2011 – Investment strategies for a year of consolidation

Investment strategies for 2011

Melbourne - stellar market performer of 2010

2010 – The Year of Robust Growth

This time last year, I was finalising my research and due diligence which eventually lead to the purchase of two properties in Melbourne in December 2009. I vividly remember market sentiments were mixed – there were bargains in good suburbs and at the same time interest rates have began to move from its 49-year low of 3% in September 2009. Investors were cautious because the outlook in employment was still uncertain and the media was sending out conflicting messages of both recovery and gloom. Fast forward a year and in hindsight, the performance of most property markets across Australia, especially Sydney and Melbourne from the beginning of 2010 to May 2010 was the strongest in many years. Auction clearance rates were in the 80% in major markets although it should be remembered auctions account for a mere 10% of all property sales in Australia.

Prices continued to firm in the second half of the year although the seven interest rate rises since October 2009 have obviously taken effect in slowing down the market and if the auction clearance rates are any indication, it is pointing towards a slower 2011.

As I write this review a year later, I don’t feel the same “pulse” as I did during the Christmas season a year ago because prices and interest rates have both surged. In short, the investment climate has changed significantly during the year and 2011 calls for increased caution.

Key Observations

Some key observations through 2010 include the following:

  • Strong performance of some city fringes suburbs over inner city locations

KPMG demographer Bernard Salt has found the fringe suburbs of Wyndham Vale, Werribee and Melton precincts in western Melbourne to be the fastest growing area in Australia with 18,000 new residents over the year. At the same time, inner city hotspots such as Middle Park and South Yarra experienced modest growth at best. The traditional preference of staying close to CBDs and inner city areas are proving increasingly more difficult and many first home buyers are coming to more realistic terms about starting out in suburbs a little further away just to get a foot into the property market. I foresee this to be an increasing trend as fringe city suburbs and so-called second-tier areas with good transport links and public amenities herald and perpetuate “sub-markets” – that is, cluster of suburbs or areas within major capital cities which may have its own “pulse” and demand drivers which may move contrary to general market trends.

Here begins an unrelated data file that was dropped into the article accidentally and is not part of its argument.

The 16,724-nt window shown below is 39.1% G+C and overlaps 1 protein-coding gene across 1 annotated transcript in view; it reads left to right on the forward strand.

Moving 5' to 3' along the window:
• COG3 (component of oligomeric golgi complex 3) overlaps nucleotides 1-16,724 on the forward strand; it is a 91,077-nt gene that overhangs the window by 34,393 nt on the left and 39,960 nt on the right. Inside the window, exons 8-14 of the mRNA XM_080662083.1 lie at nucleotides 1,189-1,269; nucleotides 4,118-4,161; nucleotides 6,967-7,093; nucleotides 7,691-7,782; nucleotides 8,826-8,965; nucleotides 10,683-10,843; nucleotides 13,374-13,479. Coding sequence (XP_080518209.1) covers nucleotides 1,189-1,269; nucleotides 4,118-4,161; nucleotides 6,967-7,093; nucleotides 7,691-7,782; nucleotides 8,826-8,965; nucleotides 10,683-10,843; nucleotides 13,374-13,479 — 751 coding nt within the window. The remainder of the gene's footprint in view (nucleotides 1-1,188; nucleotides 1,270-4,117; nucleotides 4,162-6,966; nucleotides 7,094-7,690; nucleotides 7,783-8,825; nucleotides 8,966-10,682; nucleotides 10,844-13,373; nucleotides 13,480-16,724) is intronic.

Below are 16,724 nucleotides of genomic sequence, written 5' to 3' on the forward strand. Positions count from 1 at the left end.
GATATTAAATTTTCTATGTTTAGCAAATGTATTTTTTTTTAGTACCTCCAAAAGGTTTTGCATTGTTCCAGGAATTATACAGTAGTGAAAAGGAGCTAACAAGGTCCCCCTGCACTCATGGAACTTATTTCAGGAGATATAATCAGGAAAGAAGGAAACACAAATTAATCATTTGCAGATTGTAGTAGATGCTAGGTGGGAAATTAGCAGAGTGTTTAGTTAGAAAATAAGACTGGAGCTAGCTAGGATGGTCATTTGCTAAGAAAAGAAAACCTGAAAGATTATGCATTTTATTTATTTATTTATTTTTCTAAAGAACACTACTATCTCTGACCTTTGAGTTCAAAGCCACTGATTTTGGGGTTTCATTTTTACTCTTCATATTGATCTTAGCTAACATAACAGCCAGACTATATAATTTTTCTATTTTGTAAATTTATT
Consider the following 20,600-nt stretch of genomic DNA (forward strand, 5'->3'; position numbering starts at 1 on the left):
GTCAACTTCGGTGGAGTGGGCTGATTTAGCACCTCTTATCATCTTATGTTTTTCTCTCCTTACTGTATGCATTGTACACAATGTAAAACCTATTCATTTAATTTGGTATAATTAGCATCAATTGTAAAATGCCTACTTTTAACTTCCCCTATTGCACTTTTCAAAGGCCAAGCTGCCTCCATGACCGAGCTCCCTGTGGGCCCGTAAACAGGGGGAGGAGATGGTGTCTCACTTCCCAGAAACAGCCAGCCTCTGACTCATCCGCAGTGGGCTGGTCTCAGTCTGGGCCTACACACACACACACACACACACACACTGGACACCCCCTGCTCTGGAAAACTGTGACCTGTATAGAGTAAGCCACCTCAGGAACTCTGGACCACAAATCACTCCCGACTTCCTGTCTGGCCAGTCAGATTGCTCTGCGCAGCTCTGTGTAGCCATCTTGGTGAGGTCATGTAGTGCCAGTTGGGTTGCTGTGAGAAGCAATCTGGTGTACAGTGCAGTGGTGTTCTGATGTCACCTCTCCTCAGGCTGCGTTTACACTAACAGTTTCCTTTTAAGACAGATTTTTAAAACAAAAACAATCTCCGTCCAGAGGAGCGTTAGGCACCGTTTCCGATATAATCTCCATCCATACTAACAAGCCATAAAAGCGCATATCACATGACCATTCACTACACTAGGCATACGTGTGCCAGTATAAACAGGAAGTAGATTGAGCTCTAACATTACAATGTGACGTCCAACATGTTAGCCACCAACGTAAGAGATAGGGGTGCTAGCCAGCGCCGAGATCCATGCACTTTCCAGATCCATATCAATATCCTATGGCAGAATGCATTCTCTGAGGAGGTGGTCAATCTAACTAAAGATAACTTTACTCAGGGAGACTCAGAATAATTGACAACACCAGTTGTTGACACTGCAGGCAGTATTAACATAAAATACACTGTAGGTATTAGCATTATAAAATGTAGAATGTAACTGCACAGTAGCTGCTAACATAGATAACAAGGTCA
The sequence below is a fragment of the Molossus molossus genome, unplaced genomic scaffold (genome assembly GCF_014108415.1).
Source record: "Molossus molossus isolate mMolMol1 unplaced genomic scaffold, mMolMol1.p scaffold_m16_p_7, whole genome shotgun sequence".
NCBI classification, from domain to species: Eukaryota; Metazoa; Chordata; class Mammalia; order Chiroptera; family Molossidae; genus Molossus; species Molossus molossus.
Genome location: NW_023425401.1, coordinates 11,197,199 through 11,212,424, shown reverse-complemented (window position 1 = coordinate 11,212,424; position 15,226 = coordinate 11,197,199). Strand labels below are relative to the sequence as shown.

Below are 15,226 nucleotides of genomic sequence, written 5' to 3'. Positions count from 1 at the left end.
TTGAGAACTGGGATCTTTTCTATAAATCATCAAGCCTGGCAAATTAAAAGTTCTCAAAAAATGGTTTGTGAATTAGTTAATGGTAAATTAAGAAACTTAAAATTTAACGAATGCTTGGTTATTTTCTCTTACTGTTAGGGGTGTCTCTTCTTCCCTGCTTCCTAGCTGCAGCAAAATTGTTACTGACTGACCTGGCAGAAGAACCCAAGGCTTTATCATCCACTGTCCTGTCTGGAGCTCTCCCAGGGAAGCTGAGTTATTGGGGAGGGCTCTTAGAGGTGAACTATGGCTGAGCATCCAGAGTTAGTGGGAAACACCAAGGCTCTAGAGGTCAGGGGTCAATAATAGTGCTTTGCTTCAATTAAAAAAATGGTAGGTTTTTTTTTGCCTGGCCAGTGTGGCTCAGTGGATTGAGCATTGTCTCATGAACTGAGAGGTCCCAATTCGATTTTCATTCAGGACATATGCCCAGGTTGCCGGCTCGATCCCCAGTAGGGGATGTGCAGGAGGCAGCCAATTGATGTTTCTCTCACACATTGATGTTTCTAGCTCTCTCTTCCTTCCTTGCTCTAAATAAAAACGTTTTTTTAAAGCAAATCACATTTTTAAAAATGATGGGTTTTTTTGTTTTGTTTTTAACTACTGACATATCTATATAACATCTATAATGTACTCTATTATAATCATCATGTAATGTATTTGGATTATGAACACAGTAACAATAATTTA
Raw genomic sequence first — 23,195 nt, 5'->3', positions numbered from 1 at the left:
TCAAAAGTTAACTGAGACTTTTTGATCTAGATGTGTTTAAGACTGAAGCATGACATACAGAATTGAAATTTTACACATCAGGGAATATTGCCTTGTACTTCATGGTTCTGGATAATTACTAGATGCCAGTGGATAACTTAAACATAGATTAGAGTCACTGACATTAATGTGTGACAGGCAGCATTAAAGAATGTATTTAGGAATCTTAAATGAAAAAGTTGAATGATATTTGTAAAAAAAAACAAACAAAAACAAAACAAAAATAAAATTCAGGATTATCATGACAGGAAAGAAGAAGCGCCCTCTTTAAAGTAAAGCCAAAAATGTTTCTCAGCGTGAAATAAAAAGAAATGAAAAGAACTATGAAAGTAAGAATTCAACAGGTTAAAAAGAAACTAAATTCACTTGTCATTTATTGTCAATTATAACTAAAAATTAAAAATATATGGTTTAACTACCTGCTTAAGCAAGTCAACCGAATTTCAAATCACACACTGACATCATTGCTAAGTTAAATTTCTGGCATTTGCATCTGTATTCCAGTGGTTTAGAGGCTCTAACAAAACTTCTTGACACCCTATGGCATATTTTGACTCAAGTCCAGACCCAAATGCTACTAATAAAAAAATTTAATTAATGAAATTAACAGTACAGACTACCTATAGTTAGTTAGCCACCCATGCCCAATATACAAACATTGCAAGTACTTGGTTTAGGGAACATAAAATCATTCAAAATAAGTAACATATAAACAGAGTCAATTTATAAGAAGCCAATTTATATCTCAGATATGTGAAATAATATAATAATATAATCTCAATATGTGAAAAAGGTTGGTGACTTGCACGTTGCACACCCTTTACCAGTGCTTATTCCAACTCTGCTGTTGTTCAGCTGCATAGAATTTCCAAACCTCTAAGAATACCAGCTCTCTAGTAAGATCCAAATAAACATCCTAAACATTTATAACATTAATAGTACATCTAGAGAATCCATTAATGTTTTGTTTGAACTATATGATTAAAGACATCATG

• Apartment growth rates outperforming landed property

Traditionally, many property investors have the mindset that landed property with freehold titles have much higher growth rates than apartments and strata-titled properties. The CEO of Residex John Edwards had correctly predicted the growth rate of apartments will increase more substantially and 2010 had seen many suburbs with predominantly median density housing recording very strong growth rates over those with landed properties. In general, apartment growth rates are on par with landed property in many major capital cities with changes in demographics such as smaller households, single occupants and affordability being the key factors influencing this change.

  • Melbourne now most expensive city in Australia

By far, Melbourne has been the stellar property market in Australia over the 2009 and 2010 period where strong surge in property values have seen some areas such as Sunshine grow by as much as 50% over the year. Couple with slightly lower wages in general, analysts believe that Melbourne has now overtaken Sydney to be the most expensive capital city in Australia to buy a home. Melbourne has also seen very strong net immigration where some 1,700 new residents call her home each week. Melbourne has a relatively strong State government which is continuing to boost its status as an international city with a relatively high standard of living.

What will 2011 hold for property investors?

2011 will be a year of consolidation where previous strong capital gains will be countered by slower growth rates due to a rising interest rate regime. Most industry analysts are anticipating at least 2 more interest rate rises. For this reason, I foresee 2011 to be generally a buyer’s year where there will be an increased level of stock in most markets across Australia. Conservatively, I believe investors should budget for a full 100 basis points increase in the current cash rate of 4.75% to 5.75%.